Wednesday, April 20, 2011

In a Fog of Exhaustion

Distance: 128/296

Experienced passage makers told us that the first three to four days are rough. The body takes time to adjust to the sound, the movement, the altered schedules due to watch, and the physical exertion of the sail itself. But they reassured that by after those initial days the sheer exhaustion starts to fade.

Pretty please let this be true. We went from doldrums to strong winds and a complete washing machine sea that left the entire crew exhausted and cranky beyond words... though actually there were quite a few unpleasant words. Even had the seas been relatively stable, the middle of the night watches and constant leak of energy would have had us all stretched thin. But the banging around and associated sound and movement, the whistling whine of the sails and generator, it just took their toll.

We added to our troubles by deciding that we didn't like the reefing system. What seems perfectly reasonable during a coastal cruise or even crossing the Sea of Cortez looks just wrong when you calculate the results of maintaining a particular set up for twenty straight days. A knot in a jack line that rubs the sail becomes a possible source of chafe and sail destruction rather than just an aesthetic nuisance. The bulging of the bottom of the sail and the consequent stretch on the sail cover while reefed looked simply horrible when we calculated what the battens at that odd angle would do if left there for two weeks. So we basically rerigged a good fraction of it, reducing points of chafe and wear and reorganizing how the sail lies when the reefs are hauled in. We're still not 100% satisfied, but it is better and unless we think of something further, the best we can do until the next doldrums hit.

Oddly, it wasn't like we didn't look at ourselves, the engines, the sails, the rig, and say, "Hmm... what is that going to do during our three week passage?" We did. Yet, here we are exhausted to the point of collapse with certain bits of our boat that just scream to be modified in ways you would have thought we could have known... but just didn't. It's just that I find this experience very similar in basic nature to riding across country. The common question, "How do you prepare for XYZ? ..." to which the only real answer is, "You do XYZ." The last months, we've looked at our boat in a way we never looked at it before as we prepared her for this journey. We look at her today after just a few days out, and our eyes are opened again. I can only imagine the extent to which our perspective on her systems will evolve over the coming weeks and months. And too, this experience reinforces why salty sailors look at folks new to the scene like they are crazy mad. Without the experience, you do not know what you do not know and no volume of reading of blogs or books is going to really help out that much. Unlike riding across country, however, people's lives are at risk in this little boat. Salties must wonder how any n00bs ever make it during those first few years and passages.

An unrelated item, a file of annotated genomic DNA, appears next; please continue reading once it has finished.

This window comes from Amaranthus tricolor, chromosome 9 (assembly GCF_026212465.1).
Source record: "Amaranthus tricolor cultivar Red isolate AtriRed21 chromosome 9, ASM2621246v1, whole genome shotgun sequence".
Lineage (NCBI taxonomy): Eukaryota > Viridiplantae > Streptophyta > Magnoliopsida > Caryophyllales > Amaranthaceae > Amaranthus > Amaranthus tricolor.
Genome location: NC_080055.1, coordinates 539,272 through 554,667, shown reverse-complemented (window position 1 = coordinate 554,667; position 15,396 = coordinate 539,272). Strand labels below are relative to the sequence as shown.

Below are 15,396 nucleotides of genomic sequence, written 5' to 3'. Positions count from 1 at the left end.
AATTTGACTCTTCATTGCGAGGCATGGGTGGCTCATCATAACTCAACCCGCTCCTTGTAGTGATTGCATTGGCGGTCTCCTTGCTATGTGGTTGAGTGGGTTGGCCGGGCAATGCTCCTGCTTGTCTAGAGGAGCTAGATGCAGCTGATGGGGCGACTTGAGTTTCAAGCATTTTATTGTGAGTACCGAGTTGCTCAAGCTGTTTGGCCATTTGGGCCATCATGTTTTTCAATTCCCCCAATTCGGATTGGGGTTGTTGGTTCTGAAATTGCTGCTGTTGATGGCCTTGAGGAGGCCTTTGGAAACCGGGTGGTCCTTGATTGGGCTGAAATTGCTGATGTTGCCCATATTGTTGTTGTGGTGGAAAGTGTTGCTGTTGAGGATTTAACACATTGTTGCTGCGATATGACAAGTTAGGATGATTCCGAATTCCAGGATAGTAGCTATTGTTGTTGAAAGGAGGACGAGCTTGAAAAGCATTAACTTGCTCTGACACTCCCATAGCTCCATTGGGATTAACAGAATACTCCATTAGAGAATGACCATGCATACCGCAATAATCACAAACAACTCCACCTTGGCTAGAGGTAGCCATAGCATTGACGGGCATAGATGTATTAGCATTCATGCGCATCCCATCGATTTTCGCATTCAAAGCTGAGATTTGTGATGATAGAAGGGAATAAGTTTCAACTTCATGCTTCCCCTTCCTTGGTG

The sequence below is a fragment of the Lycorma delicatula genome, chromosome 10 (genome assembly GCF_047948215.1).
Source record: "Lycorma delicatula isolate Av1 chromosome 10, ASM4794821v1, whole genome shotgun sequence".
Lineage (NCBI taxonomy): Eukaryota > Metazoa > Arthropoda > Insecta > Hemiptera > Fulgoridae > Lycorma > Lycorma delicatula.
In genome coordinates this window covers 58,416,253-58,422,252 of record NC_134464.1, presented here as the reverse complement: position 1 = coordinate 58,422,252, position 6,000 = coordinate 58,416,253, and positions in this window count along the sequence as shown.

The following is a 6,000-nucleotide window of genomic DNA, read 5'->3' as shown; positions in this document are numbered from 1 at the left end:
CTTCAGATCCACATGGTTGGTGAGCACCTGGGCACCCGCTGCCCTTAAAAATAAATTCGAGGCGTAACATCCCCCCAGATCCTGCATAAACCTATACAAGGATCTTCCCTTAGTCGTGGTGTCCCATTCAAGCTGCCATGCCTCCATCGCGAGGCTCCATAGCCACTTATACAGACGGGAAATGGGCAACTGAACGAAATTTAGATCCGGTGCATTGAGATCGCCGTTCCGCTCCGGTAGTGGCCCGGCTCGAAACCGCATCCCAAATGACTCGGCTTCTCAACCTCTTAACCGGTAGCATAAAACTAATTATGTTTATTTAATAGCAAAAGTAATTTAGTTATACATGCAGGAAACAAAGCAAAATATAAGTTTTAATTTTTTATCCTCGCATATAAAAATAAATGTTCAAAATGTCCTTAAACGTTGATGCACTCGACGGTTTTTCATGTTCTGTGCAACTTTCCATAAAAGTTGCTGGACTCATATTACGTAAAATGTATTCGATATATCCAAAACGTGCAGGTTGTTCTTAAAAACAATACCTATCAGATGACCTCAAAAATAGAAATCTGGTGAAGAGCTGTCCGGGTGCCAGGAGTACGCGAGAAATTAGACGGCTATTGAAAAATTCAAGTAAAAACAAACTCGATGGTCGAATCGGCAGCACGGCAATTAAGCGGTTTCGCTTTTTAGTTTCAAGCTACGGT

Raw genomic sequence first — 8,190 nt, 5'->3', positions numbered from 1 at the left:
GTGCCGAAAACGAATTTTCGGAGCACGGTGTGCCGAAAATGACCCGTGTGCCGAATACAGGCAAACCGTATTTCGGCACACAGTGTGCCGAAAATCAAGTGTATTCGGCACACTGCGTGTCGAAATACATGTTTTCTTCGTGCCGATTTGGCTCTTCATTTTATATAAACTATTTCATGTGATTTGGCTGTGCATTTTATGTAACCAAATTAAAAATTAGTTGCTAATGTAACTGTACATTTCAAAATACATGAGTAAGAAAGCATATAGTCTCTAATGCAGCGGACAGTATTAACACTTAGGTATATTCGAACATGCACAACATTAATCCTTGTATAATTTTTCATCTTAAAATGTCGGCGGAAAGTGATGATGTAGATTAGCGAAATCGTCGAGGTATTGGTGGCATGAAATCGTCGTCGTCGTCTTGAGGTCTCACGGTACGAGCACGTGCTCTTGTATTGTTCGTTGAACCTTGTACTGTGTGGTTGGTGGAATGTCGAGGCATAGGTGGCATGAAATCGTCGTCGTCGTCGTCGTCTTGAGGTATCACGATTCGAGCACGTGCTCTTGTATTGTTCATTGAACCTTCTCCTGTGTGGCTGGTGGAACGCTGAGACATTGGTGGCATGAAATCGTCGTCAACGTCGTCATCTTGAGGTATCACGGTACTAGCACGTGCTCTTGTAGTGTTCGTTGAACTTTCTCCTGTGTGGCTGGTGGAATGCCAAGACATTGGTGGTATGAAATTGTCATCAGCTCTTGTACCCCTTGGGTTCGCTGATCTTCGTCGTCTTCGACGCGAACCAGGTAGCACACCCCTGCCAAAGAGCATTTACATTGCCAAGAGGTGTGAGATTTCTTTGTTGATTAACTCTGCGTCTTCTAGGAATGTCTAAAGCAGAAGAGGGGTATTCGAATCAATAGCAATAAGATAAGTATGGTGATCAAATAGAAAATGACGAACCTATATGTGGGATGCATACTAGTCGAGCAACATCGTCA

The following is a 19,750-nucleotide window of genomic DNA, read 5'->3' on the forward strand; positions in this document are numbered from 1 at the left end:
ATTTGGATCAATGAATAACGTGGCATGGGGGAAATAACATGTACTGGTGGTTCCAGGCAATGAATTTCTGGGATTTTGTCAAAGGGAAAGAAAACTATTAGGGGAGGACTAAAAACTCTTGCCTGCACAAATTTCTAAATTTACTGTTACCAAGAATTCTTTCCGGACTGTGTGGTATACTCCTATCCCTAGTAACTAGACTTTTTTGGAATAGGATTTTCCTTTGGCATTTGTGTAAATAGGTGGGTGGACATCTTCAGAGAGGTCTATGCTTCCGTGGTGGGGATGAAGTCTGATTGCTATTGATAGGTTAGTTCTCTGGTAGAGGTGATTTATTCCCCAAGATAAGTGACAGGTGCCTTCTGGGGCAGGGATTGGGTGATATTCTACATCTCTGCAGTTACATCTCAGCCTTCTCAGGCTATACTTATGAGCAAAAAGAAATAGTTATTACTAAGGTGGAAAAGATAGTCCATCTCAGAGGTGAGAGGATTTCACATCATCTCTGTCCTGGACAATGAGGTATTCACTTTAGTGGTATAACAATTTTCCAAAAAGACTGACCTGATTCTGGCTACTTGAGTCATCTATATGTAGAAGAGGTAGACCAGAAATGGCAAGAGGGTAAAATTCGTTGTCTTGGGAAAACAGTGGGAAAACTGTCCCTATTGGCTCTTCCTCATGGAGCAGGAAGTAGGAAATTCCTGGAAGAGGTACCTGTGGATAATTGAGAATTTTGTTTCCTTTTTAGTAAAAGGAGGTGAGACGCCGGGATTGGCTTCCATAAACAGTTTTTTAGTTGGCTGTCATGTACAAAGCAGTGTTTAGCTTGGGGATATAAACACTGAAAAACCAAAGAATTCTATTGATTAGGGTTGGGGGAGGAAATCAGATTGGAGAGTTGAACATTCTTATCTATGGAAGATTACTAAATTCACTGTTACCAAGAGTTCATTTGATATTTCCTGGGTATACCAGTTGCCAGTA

We will make it, however. The kids are stepping up to their responsibilities admirably. Jaime in particular is a fine crew member, and I would recommend her to anyone considering a delivery or passage. She might complain a bit, but she does her jobs with good will, handles the helm like a pro, and pitches in whenever something needs to get done. Aeron is game to try, but we are finding that the weather helm is just too much for her to handle. Mera times her watches to the second and spends a good fraction of her free time just watching movies, but she's adapting. Historically, she has always had the strongest sea sickness, and I believe she is feeling ill, but trying to avoid complaining.

We are largely hand steering the boat the entire way to baby the auto-pilot. It's not that we have any reason to believe that there is something wrong with it, but we have heard far too many stories about auto-pilots dying to believe ours would last over weeks of constant strain. We use the auto-pilot almost exclusively when helm wants to go get something, visit the head, or check the horizon or radar with full concentration. We have the luxury of short watches so hand steering is not the incredible drain it might otherwise be. However, I am embarrassed by how much better a sailor the auto-pilot is than I am a substantial fraction of the time. I feel like our Machine Overlords have extended their clawed finger towards Don Quixote and are giggling. The only consolation is that it gives us an excuse for Loose Pointer's gradually increasing lead. They have a wind vane, the lazy pikers. However, there is absolutely no getting around the fact that the only reason we don't have a wind vane is that they suck on catamarans. Yes, point in the monohull column on this one.

~ Toast (April 20, 12:00 UTC)
18 11.34N 114 01.76W

1 comment:

Rowan said...

I feel like I should say something like "Long time reader, first time commenter" but that's too dorky. Anyway I enjoy your blog and have been following it for some time. Your comment regarding windvanes on multihulls caught my attention. I am of the monohull tribe (classic plastic clan) and I guess I just assumed that I rarely (ever?) see windvanes on multihulls cause the multihull folks are into new fangled modern stuff like autopilots vs. ancient technology like windvanes. I did not realize the autopilots just work better for you. I feel much more culturally enlightened now :) Thanks again for the great blog, it's always informative and entertaining.